Management of fisheries, coastal resources and the coastal environment in the Philippines: policy, legal and institutional framework

This study identifies the different types of locally based resource management systems in marine and coastal areas, such as co-management; community-based management; and integrated coastal zone management. A historical perspective is provided in identifying these, and case studies of community-based practices are also presented to further illustrate these elements.

Integrated coastal zone management: policy issues, approaches and research priorities: a working paper prepared for the Environmental and Natural Resources Policy and Training (EPAT) Project, US agency for International Development

Over the last several decades, Malaysia has experienced rapid industrial growth and urbanization, characterized by high levels of resource exploitation. Much of this development has occurred within the coastal

Coastal resources management and ASEAN: the need for alternative approaches.

The coastal zones of southeastern Asian countries are both heavily populated and highly exploited. Poor and inadequate resource management has led to large-scale destruction of many of the regions valuable resources. Examples are given showing lessons learned regarding coastal resources uses. Various coastal zone issues still faced by most southeastern Asian countries are identified and adequate resource management objectives detailed.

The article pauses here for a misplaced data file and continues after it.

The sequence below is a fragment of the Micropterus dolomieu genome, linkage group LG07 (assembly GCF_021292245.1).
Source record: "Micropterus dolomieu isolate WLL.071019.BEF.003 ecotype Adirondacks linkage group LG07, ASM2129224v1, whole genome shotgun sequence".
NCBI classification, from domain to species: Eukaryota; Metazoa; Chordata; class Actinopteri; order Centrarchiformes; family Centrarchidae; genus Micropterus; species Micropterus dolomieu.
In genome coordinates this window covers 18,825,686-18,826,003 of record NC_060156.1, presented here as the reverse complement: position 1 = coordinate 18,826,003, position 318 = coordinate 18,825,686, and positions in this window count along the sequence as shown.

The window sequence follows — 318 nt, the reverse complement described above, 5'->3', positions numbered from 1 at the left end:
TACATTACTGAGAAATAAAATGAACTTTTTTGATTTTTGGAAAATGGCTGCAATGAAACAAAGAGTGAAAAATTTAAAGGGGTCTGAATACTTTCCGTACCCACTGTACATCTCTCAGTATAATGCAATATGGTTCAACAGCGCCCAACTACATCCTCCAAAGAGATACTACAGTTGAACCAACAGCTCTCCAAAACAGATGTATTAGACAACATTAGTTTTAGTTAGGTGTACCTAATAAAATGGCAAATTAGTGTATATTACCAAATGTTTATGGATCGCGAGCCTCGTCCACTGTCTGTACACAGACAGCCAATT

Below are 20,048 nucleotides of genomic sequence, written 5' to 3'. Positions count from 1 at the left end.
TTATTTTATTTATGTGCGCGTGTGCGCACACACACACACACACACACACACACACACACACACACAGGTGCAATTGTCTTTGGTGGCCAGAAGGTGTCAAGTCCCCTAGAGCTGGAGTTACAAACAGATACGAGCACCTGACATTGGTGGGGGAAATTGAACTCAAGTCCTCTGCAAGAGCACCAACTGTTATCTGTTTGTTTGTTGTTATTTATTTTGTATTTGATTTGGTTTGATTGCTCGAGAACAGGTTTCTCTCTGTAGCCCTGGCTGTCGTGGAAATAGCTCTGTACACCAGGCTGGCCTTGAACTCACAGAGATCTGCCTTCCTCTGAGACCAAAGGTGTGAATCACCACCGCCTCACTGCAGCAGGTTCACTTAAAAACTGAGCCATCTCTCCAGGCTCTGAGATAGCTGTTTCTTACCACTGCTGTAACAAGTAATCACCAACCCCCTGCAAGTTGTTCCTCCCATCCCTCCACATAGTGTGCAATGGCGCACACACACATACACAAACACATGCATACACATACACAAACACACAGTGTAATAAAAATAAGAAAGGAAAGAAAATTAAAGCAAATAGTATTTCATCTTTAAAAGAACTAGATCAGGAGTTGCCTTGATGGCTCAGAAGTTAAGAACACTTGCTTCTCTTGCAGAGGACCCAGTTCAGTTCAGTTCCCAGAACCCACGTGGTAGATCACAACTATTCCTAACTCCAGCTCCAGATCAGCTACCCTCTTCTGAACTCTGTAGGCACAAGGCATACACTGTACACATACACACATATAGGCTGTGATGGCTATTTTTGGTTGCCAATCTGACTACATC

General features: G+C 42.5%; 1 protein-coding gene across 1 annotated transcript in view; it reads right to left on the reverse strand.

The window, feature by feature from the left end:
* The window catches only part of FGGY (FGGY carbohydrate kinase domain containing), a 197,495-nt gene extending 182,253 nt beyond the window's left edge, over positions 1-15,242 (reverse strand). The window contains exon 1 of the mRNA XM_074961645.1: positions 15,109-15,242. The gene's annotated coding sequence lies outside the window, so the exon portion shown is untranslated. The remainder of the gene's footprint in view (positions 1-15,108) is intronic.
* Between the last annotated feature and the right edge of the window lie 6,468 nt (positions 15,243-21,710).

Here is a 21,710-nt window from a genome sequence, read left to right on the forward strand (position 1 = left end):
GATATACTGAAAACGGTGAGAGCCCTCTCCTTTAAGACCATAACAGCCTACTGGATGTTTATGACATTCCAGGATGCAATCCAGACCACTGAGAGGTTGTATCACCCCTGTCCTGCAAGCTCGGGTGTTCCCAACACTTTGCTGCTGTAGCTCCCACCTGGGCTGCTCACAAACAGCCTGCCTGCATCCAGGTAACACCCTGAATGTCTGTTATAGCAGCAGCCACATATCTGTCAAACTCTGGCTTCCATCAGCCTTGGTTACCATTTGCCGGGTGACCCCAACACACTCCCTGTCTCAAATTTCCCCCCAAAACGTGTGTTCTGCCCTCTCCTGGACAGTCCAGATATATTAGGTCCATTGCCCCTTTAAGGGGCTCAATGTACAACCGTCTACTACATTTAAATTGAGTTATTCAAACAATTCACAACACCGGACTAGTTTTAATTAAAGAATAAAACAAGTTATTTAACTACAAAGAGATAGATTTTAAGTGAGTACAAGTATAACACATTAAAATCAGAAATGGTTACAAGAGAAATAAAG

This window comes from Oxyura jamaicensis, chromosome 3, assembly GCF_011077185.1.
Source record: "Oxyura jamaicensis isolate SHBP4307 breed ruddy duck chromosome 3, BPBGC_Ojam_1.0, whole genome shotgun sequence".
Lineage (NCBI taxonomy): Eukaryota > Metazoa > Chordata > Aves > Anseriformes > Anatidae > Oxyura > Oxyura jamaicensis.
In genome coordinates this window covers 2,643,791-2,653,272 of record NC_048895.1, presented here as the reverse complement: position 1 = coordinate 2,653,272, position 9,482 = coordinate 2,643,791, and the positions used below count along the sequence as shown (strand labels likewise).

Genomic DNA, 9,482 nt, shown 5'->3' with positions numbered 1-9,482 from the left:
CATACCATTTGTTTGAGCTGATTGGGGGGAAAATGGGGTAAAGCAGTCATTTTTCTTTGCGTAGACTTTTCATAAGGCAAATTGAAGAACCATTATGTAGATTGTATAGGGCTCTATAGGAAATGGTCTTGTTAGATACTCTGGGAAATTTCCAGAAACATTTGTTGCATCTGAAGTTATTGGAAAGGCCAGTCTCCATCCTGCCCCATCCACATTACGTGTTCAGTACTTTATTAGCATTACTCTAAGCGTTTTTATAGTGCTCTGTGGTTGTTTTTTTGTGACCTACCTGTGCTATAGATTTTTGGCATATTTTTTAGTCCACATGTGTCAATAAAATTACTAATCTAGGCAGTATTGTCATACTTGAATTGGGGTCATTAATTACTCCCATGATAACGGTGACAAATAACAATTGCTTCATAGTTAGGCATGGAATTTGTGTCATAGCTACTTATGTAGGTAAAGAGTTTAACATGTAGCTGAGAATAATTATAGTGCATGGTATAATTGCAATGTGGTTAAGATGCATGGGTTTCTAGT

Community-based fisheries management in Solomon Islands

The remote island of Manaoba is home to five small communities, which like most of Solomon Islands rely on fish for food, nutrition and income. However, in recent years fishers in Manaoba have noticed declining fish stocks and the disappearance of certain species from their near-shore reefs.

“At the moment we are experiencing a shortage of fish, so we need more supply in order to earn income to meet our family and other needs,” says Joe Sylvester, who has fished the waters around in Malaita Province since he was a teenager.

New alliance strengthens coastal resource management in the Philippines

Iligan Bay is a key fishing area in southern Philippines, home to more than 500,000 people who mostly depend on the bay’s coastal resources for their food security and livelihoods.

Despite their social and economic importance, fisheries in the bay are beset by problems, including overfished stocks, depletion of coastal resources and degraded fisheries, which increase the pressures faced by fishers. These problems, combined with inadequate management policies and weak enforcement, challenge fishers as they seek to maintain their livelihoods.


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